Monday, December 03, 2007

Be Not Afraid: A Prayer Request

This week the "Catholic Carnival" (#148) is hosted at Bryan Murdaugh's blog (thanks Bryan). If you have a moment, stop by and have a look! Here's the link.

Yesterday Sarah came down with her doll baby, holding her in the "feeding" position and kissing her tenderly. "Aren't I a good Mommy?" she asked me. I smiled and assured her that she would make a wonderful mother someday.

Then she casually walked over to the stash of paper grocery bags, pulled one down and opened it, then gently lowered her baby into it. "There! Now she's in the dead box." (Have I mentioned we attended my grandmother's funeral over Thanksgiving week?)

So perhaps it isn't all that surprising that Sarah refuses to let me out of her sight, even to go to church, without breaking down into a torrent of sobbing. She will not stay in her bed, and only reluctantly agreed to a spot on the floor.

I'm afraid I've scarred my daughter. And I'm not sure what to do about it.

In his new encyclical, the Holy Father writes about the hope that is the lifeblood of all Christians:

Heaven is not empty. Life is not a simple product of laws and randomness of matter, but within everything and at the same time above everything, there is a personal will, there is a Spirit who in Jesus has revealed himsef as Love .... The true shepherd is one who knows even the path that passes through the valley of death; one who walks with me even on the path of final solitude, where no one can accompany me, guiding me through: he himself has walked this path, he has descended into the kingdom of death, he has conquered death, and he has returned to accompany us now and to give us the certainty that, together with him, we can find a way through.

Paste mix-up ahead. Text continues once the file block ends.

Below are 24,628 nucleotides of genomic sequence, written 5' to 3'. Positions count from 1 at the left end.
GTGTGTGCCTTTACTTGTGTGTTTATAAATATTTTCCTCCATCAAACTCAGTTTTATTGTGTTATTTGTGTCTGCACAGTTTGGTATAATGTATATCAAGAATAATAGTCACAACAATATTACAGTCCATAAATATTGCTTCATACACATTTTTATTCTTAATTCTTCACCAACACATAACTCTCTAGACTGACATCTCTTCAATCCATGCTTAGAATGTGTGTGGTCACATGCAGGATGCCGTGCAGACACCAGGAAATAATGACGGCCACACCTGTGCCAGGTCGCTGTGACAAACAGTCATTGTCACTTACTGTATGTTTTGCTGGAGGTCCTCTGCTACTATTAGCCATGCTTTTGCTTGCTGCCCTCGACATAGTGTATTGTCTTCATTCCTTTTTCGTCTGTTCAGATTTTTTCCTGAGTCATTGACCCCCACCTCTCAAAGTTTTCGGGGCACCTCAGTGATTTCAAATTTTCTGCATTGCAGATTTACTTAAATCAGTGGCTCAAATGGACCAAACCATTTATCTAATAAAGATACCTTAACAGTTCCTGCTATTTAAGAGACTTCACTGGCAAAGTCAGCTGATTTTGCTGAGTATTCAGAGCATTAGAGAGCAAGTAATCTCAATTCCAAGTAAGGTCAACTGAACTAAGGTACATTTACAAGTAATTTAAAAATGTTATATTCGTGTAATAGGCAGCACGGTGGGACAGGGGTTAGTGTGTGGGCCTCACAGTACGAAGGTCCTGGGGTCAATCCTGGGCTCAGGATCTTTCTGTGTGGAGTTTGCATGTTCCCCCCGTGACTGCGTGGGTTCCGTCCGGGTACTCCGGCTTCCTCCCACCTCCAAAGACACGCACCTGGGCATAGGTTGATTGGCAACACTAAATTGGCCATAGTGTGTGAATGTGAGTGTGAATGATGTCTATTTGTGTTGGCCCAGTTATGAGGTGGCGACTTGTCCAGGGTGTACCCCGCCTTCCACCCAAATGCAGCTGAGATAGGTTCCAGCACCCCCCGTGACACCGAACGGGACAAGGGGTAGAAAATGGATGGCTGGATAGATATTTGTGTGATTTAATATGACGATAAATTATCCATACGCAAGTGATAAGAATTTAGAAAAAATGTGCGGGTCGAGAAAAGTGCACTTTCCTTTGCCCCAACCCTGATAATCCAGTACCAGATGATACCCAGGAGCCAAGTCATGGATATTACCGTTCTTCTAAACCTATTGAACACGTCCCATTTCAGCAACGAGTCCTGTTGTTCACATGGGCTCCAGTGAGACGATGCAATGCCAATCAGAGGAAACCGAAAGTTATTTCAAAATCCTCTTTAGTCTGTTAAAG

Spe Salvi (5-6)

I'm sure the preoccupation with death is temporary; Sarah knows all about heaven, and talks eagerly about going there so she can play with Missy again. And yet, there also seems to be an untapped well of fear and anger in Sarah that is just now beginning to break to the surface. These strong emotions are compounded by the fact that she isn't sleeping well because she keeps checking to be sure we're still there. If I wrap her up like a burrito and hold her on my lap, she'll nap ... but it doesn't last long.

My best guess is that it's an attachment issue, based on the books I've read. And so there will be some work ahead of us. Please say a prayer, if you think of it, that little Sarah will learn to "Be Not Afraid."


darcee said...

Children's understanding of death is so interesting. Recently my son(4) told me that he was going to be a Saint so he could help me to heaven when I die... Lord knows I need his help! :)

Heidi Hess Saxton said...

When dealing with children who have experienced profound loss (my children lost their birth families when Christopher was 2-1/2 and Sarah was 6 months), their subsequent experiences of loss are mingled with the original.

When our dog died last year (Dec 8), Christopher was inconsolable. "This is worse than when I lost my birth family!" he sobbed. I understood what he meant: Missy had been a constant source of love and friendship, and losing her was devastating.

Sarah was so young when she was taken from her birth mother, and yet that time (6 months) is so crucial to a child's development and her ability to trust in future relationships. I have no doubt that part of what we are dealing with has to do with this. Thanks for your prayers

Kate Wicker said...

Heidi, Sarah (and you!) are in my prayers. God bless.

Sarah Reinhard said...

I'm adding you all to my daily intentions, Heidi. Perhaps it's a phase and she's learning through her playing, but even so, that doesn't make it easy for you, and may